Defined by the path of the Moorabool River, this valley is a gently undulating verdant oasis surrounded by typically sunburnt dry grass lands. The river originates in the western ends of the Great Dividing Range.  The bulk of these mountains runs north to south parallel to the east coast, and turns west in central Victoria.  The ranges begin to peter out north of Melbourne, and the last outcroppings are the gentle rises in Ledederg (640m), Wombat Forest (820m) near Ballarat, and finally the Grampians (1100m) which mark the official end of the chain.

© OpenStreetMap Contributors
Image credit to: Dahlhaus, Peter & Evans, Timothy & Nathan, Erica & Cox, Jim & Simmons, Craig. (2010). Groundwater-level response to land-use change and the implications for salinity management in the West Moorabool River catchment, Victoria, Australia. Hydrogeology Journal. 18. 1611-1623. 10.1007/s10040-010-0616-y.

The meandering path of the Moorabool River created a valley with highly favorable north eastern exposures on gentle slopes.  The river valley acts as a wind tunnel quite similarly to that of the Napa Valley.  However, it’s not usually cool, Antarctic air that is drawn north from off of the bay, but hot dry winds that rip down the valley and create viticultural challenges that can impact flowering and keep precipitation to a minimum during the growing season. Usually, the hot dry front from the north pushes the moisture band further south out over the bay (except for in cooler months). This is why it rains in Geelong in the winter and not the summer, and why the growing season is unusually quite dry.

While the river provides moisture for the lowest-lying farmland in the area, the lack of precipitation prevents growers from dry farming. There has been no shortage of experimentation, but it often results in an imbalanced vineyard with vines under so much water stress that you can literally taste it. Most precipitation comes in the winter giving growers the opportunity to collect their irrigation supply in dams from runoff and rain, though these days you’re lucky to see a full dam at bud break more than once every 5 years. 

The Moorabool is the original home of Geelong viticulture, and is where the 1960s reestablishment began. Shortly after Idyll Vineyard was planted, vineyards continued to be established. In the early 70s, Bannockburn was founded by Stuart Hooper in its eponymous locale. With Gary Farr at the helm, Bannockburn led the charge for Geelong to return to glory. Just a few kilometers north along the valley Clyde Park was built, and the Austin family set up shop on the other side. Amidst these wineries, vineyards were being planted by growers and winemakers alike. The by Farr property was slowly established by Gary towards the end of his tenure just next door to Bannockburn, and is run today by his son Nick. Lethbridge is another notable winery of this region, with proprietor and winemaker Ray Nadeson at the forefront of Australian ingenuity.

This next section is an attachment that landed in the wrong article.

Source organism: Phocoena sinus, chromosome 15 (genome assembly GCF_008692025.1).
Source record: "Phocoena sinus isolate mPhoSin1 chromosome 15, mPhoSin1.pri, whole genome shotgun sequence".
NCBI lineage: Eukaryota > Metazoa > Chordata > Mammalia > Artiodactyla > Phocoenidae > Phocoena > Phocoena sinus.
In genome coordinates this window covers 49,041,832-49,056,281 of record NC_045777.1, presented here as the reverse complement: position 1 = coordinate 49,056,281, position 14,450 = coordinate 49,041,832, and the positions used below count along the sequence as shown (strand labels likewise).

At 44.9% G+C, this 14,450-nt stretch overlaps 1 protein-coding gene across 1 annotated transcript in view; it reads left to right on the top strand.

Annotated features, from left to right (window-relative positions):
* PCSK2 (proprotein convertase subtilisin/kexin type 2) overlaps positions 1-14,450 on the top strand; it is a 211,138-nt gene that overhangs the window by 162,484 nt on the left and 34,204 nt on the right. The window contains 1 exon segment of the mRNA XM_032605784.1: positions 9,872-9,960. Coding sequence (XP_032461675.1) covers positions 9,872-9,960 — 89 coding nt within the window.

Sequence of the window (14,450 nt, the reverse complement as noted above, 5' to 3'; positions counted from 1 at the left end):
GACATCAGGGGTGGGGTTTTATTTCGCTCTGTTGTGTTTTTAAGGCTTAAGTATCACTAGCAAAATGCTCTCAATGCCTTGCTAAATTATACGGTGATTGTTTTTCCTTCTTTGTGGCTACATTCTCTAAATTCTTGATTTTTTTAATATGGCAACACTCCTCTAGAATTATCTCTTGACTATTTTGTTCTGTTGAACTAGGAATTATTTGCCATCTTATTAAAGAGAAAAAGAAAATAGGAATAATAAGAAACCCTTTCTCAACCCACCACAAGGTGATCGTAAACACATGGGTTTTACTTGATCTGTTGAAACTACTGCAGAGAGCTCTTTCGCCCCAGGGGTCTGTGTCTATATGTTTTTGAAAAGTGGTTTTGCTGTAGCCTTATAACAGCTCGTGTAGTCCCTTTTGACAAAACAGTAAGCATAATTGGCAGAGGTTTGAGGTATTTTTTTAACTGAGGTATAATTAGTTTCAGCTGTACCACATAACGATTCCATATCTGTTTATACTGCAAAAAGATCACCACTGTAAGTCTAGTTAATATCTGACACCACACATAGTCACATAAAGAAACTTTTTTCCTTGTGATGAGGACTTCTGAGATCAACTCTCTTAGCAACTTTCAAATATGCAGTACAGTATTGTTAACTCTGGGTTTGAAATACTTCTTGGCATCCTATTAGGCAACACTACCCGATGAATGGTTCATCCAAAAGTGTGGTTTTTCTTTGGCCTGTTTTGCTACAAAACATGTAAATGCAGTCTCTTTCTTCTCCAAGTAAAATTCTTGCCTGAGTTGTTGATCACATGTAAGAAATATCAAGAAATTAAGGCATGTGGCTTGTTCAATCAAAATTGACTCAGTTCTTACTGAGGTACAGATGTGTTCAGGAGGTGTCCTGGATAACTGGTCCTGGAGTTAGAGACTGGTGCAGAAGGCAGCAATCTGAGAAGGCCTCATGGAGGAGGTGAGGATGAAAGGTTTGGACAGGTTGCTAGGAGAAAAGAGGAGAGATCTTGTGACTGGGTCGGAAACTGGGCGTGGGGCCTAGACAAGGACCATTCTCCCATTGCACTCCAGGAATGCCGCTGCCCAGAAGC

It is along this stretch of the Moorabool Valley, from Bannockburn through Lethbridge and Steiglitz and up to Meredith, where much of the exposed ancient sea bed can be found in vineyards thanks to both the eroding effects of the meandering river, and random areas uncovered by younger volcanic deposits of basalt.

View from Clyde Park looking north east across the Moorabool Valley.

In the Moorabool, pinot noir, shiraz, and chardonnay are the most notable plantings with everything from riesling to cabernet sauvignon finding a home on both alkaline limestone and acidic basalt soils. However, the climate is still moderate enough where in some difficult cooler vintages late-ripening varieties like cabernet sauvignon fail to fully ripen.

The Bellarine Peninsula

Southeast of the city of Geelong, the peninsula forms the western barrier of the Port Phillip Bay and the smaller Corio Bay on its northern shores. The peninsula’s climate is practically opposite that of the Moorabool, and certainly warrants the official establishment of separate subregional GIs. The cooler coastal climate chilled by Antarctic winds fosters a heavier focus on white grapes like sauvignon blanc, chardonnay, and pinot gris. Successful sparkling efforts along with a small amount of pinot noir and a few lighter expressions of shiraz and cabernets can be found too.

The two most notable producers on the peninsula are Oakdene and Scotchman’s Hill, with Scotchman’s being the first established in 1982.  It should be noted though, that while these wines all note their home as the Bellarine Peninsula, their GI classification is from the broader Geelong appellation. The peninsula, unlike the Moorabool Valley, is a picturesque peninsula home to both bayside and seaside estates, tourist destinations, bustling cellar doors, restaurants, and vineyard-set wedding venues. One to watch in this area is the newly founded Babche, focusing on pinot noir, chardonnay, and sparkling wine made with zero additives, and zero weddings.

The Surf Coast/Otways

While the names are used interchangeably, the Surf Coast and the Otways describe two distinct areas and influences.  The Otways Ranges are a lower altitude mountain formation (peaks at around 650m) that run parallel to the coast extending southwest from Geelong.

© OpenStreetMap Contributors